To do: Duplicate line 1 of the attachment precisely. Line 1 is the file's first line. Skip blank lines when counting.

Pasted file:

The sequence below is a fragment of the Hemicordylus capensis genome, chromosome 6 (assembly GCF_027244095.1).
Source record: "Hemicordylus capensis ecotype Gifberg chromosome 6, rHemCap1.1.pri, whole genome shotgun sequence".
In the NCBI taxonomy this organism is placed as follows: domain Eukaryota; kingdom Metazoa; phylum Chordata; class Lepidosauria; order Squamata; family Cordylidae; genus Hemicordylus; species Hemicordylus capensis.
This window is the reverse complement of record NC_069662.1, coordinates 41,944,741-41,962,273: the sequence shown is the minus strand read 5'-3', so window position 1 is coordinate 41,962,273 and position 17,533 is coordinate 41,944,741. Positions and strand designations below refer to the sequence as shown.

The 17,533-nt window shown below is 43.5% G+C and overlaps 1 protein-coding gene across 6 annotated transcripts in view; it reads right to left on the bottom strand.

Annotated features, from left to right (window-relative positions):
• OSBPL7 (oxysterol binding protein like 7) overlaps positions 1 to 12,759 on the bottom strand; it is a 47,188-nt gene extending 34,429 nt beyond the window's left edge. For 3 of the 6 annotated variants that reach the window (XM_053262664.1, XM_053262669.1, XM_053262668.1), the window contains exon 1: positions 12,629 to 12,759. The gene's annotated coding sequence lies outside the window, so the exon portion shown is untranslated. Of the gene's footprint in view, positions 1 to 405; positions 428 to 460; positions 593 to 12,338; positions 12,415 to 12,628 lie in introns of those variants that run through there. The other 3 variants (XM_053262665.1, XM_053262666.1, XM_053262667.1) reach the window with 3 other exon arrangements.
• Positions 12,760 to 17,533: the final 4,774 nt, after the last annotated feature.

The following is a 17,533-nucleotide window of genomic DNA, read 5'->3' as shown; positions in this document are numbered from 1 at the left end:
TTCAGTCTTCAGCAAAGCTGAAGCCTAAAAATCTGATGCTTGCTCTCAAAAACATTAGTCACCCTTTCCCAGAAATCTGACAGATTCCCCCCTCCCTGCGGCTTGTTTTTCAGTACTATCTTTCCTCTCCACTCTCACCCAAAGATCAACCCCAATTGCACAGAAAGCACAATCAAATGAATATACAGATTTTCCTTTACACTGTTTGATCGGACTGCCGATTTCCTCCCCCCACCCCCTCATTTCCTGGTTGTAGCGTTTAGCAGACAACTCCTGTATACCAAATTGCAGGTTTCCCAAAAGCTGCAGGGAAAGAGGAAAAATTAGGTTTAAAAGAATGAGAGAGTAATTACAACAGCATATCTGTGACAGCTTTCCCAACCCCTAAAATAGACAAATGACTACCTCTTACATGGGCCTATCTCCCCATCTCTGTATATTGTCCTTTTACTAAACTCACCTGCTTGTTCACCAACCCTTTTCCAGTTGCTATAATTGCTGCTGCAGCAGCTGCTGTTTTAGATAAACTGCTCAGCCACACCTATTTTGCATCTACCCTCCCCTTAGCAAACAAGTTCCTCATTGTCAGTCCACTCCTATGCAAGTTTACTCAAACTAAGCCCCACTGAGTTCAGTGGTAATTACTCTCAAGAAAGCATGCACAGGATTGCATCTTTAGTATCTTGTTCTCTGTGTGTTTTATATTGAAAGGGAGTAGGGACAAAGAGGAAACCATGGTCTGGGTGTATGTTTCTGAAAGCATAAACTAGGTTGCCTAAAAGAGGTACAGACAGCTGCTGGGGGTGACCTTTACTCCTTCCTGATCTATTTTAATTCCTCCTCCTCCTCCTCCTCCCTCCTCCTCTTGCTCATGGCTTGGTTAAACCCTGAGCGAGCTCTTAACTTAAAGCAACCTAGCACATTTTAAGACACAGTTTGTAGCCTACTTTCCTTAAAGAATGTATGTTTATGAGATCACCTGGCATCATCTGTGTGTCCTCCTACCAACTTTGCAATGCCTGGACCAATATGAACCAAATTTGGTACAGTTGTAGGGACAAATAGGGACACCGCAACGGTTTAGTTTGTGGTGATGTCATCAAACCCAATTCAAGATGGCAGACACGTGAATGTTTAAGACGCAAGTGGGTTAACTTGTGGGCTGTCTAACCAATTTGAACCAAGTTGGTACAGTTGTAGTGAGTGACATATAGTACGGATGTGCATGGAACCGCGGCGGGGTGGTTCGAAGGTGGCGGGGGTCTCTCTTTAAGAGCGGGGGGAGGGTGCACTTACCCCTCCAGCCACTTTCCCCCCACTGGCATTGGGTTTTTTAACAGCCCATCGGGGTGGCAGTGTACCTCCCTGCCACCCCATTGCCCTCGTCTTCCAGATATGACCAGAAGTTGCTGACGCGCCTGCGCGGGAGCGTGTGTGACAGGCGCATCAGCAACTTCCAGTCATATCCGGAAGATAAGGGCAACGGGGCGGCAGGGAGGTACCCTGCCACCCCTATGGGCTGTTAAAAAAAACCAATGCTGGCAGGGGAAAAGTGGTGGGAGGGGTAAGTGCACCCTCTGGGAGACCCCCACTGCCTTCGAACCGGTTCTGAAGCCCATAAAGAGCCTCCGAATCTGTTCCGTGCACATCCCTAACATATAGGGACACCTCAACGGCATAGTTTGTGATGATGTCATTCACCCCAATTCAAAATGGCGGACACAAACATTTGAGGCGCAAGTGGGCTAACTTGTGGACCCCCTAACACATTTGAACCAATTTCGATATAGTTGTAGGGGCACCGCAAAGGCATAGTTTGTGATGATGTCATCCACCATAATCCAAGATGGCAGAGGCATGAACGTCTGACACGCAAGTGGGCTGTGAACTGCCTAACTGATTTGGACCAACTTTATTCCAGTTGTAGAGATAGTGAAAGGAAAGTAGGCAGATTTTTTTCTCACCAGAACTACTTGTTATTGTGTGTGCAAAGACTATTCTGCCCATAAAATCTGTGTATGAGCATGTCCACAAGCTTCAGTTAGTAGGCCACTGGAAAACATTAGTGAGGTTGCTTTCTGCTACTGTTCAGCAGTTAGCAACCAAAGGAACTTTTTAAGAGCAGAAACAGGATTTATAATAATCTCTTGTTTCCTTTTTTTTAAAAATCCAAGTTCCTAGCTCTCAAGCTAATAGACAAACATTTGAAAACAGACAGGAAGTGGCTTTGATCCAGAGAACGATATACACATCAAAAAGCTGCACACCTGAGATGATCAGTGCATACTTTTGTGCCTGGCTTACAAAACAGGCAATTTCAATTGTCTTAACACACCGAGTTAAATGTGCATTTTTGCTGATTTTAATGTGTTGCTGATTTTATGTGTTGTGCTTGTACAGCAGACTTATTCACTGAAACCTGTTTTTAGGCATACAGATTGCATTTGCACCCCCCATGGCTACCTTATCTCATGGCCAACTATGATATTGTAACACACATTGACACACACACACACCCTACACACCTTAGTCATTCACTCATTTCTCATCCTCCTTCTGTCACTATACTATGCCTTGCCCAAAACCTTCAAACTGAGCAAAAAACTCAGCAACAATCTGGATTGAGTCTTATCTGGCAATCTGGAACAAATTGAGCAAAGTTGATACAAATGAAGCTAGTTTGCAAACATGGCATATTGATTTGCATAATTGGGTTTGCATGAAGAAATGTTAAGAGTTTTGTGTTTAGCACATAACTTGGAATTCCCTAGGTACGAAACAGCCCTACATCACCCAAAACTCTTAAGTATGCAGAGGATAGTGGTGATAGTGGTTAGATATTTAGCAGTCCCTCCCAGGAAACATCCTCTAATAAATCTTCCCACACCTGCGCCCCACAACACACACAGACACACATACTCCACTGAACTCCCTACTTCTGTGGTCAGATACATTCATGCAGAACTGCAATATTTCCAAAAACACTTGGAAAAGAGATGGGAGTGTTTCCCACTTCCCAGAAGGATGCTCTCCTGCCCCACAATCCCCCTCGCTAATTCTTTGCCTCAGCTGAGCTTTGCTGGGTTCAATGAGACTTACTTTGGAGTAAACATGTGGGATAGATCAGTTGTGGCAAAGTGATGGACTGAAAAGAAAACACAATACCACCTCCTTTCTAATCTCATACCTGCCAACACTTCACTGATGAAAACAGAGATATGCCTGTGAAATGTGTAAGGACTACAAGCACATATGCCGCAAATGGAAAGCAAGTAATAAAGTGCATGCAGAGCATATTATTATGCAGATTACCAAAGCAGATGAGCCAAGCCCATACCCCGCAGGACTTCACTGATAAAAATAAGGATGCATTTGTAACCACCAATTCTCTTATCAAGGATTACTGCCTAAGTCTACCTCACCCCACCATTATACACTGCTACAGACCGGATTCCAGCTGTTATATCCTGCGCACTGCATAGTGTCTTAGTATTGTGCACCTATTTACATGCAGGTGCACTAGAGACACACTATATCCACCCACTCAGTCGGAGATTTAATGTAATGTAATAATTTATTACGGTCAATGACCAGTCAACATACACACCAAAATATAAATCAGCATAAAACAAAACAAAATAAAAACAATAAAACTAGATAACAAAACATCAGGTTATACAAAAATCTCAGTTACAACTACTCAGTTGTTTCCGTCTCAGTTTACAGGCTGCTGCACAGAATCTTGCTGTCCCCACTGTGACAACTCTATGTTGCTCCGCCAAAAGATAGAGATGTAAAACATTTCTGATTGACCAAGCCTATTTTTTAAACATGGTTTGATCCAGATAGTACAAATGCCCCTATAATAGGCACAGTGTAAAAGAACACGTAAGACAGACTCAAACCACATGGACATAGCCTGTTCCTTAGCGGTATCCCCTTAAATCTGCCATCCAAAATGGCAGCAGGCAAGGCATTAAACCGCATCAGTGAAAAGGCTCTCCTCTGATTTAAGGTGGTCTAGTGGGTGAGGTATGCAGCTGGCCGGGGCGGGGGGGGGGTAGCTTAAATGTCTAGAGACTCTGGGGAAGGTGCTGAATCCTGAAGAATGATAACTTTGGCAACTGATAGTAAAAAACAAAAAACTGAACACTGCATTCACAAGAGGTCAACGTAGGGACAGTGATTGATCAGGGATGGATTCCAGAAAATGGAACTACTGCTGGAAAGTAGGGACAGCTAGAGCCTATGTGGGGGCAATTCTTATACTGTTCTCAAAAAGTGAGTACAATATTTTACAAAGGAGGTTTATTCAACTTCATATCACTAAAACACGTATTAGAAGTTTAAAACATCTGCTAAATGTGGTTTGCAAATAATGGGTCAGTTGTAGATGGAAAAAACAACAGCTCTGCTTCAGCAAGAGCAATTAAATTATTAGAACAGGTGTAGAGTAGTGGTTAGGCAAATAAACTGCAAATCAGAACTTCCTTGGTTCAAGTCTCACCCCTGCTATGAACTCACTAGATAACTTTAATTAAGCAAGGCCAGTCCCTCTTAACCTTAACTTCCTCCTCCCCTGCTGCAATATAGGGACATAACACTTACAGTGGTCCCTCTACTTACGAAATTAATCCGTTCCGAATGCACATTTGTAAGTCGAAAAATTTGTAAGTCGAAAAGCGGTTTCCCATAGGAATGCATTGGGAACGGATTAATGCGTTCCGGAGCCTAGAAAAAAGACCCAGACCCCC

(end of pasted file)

The sequence below is a fragment of the Hemicordylus capensis genome, chromosome 6 (assembly GCF_027244095.1).